Howard Hollis Callaway – “Bo” to thousands of friends – lived an extraordinary life of public service and when he passed away this weekend after a long illness Georgia lost a man whose life witnessed the civil rights movement, the end of dynastic southern Democratic politics, the rise of southern Republicanism and the transition of his home state from sleepy southern to one with world class institutions and ideals.
Callaway represented Georgia in the U.S. Congress 1964-to-1966 and served as U.S. Army Secretary 1963-to-1976 under President Gerald Ford but the 1966 Georgia gubernatorial election is what often defines his career. In that election nearly a half century ago the Republican Callaway won the most general election votes, more than two Democrats.
Because he won a plurality and not a majority the election was thrown into the Legislature where Democrats would eventually select one of their own, Lester Maddox. The Legislature chose Maddox after the U.S. Supreme Court upheld the right of the General Assembly to select the state’s next governor, sealing Callaway’s loss in Georgia’s most famous gubernatorial election.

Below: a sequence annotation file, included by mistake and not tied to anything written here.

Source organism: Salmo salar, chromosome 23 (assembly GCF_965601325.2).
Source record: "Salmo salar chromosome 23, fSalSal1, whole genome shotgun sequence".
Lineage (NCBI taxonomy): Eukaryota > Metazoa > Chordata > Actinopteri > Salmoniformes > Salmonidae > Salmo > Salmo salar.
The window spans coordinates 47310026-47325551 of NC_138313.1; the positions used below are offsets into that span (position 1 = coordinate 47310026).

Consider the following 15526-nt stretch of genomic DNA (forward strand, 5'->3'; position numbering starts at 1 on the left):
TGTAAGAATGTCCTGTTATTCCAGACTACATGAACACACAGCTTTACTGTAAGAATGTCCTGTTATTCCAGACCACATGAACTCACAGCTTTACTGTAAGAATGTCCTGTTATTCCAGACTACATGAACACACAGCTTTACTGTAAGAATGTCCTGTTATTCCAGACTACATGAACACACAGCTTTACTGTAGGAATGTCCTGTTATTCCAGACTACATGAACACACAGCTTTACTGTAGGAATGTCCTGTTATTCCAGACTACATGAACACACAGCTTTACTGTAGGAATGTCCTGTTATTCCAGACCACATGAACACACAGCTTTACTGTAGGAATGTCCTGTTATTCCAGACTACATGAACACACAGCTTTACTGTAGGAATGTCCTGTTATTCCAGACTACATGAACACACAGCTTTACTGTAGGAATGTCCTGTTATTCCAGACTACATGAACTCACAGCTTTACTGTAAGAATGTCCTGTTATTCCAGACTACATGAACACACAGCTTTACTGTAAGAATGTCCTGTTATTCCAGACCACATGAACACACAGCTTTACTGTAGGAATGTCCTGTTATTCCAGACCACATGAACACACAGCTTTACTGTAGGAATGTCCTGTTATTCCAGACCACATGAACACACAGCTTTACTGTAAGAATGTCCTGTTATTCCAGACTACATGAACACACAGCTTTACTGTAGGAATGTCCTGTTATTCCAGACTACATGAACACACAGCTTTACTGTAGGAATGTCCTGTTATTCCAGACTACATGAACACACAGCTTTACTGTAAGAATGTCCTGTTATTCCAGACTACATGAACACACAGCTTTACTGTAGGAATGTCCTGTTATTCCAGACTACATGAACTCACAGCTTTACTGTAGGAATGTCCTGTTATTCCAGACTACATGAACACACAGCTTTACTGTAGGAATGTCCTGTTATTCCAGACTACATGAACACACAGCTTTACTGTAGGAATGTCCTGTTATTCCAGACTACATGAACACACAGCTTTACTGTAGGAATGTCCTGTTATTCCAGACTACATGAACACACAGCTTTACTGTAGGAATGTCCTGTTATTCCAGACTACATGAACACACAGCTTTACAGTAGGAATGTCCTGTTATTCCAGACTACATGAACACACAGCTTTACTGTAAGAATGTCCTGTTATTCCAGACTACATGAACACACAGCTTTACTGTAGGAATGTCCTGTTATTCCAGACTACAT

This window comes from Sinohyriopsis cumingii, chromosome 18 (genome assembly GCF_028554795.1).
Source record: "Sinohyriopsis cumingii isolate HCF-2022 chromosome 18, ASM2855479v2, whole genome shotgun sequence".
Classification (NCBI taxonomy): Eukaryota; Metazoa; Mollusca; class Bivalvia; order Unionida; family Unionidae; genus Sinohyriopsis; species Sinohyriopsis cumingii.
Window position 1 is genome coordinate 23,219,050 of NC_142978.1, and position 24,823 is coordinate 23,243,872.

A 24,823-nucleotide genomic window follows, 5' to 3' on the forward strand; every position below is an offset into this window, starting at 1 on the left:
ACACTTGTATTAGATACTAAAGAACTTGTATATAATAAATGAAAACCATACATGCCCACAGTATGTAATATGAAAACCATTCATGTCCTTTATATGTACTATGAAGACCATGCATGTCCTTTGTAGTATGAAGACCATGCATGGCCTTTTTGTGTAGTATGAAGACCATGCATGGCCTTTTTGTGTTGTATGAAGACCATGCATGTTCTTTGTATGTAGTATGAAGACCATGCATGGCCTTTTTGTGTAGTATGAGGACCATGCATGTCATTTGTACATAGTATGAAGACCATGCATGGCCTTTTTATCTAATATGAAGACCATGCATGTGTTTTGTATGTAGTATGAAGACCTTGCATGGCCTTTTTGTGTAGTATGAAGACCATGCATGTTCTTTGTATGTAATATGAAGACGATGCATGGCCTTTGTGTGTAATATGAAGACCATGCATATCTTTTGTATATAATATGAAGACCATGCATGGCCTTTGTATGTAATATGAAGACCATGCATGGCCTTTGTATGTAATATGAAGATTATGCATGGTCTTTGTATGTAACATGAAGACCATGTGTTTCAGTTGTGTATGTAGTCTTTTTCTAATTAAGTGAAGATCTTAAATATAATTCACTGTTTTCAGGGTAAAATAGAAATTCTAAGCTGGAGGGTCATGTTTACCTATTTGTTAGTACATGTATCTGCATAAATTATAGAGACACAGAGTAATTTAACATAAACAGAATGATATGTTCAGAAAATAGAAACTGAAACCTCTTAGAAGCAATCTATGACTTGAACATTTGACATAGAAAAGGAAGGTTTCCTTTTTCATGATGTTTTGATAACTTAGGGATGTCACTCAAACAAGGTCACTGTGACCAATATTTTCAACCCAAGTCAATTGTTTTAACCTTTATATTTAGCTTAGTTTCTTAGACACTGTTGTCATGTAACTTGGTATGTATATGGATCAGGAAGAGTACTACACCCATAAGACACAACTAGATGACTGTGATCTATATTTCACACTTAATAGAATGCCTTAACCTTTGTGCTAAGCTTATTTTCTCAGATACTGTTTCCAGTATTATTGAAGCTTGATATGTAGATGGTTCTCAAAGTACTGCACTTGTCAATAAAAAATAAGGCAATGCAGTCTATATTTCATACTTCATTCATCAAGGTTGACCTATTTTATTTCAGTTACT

Almost three decades later, Callaway addressed the 1995 Georgia Public Policy Foundation Freedom Award Dinner. It was a rare moment on stage, the final public appearance together for Callaway, Senator Herman Talmadge and Judge Griffin Bell. Mr. Callaway was introduced by Tom Perdue. Further, Wikipedia has an outstanding biography of the man who became known as the father of Georgia’s Republican Party.
I wanted to publicly say how much I appreciate Georgia Public Policy Foundation. For those of you that will be entering the Legislature or are relatively new you may not quite yet appreciate how much we rely on Georgia Public Policy Foundation’s research and work. As you know we’re a citizen’s legislature. We have very little staff. They have been an invaluable, invaluable resource to us. To put this [Forum] on and the regular programs that they do throughout the year make us better at what we do. (At the 2012 Georgia Legislative Policy Forum.)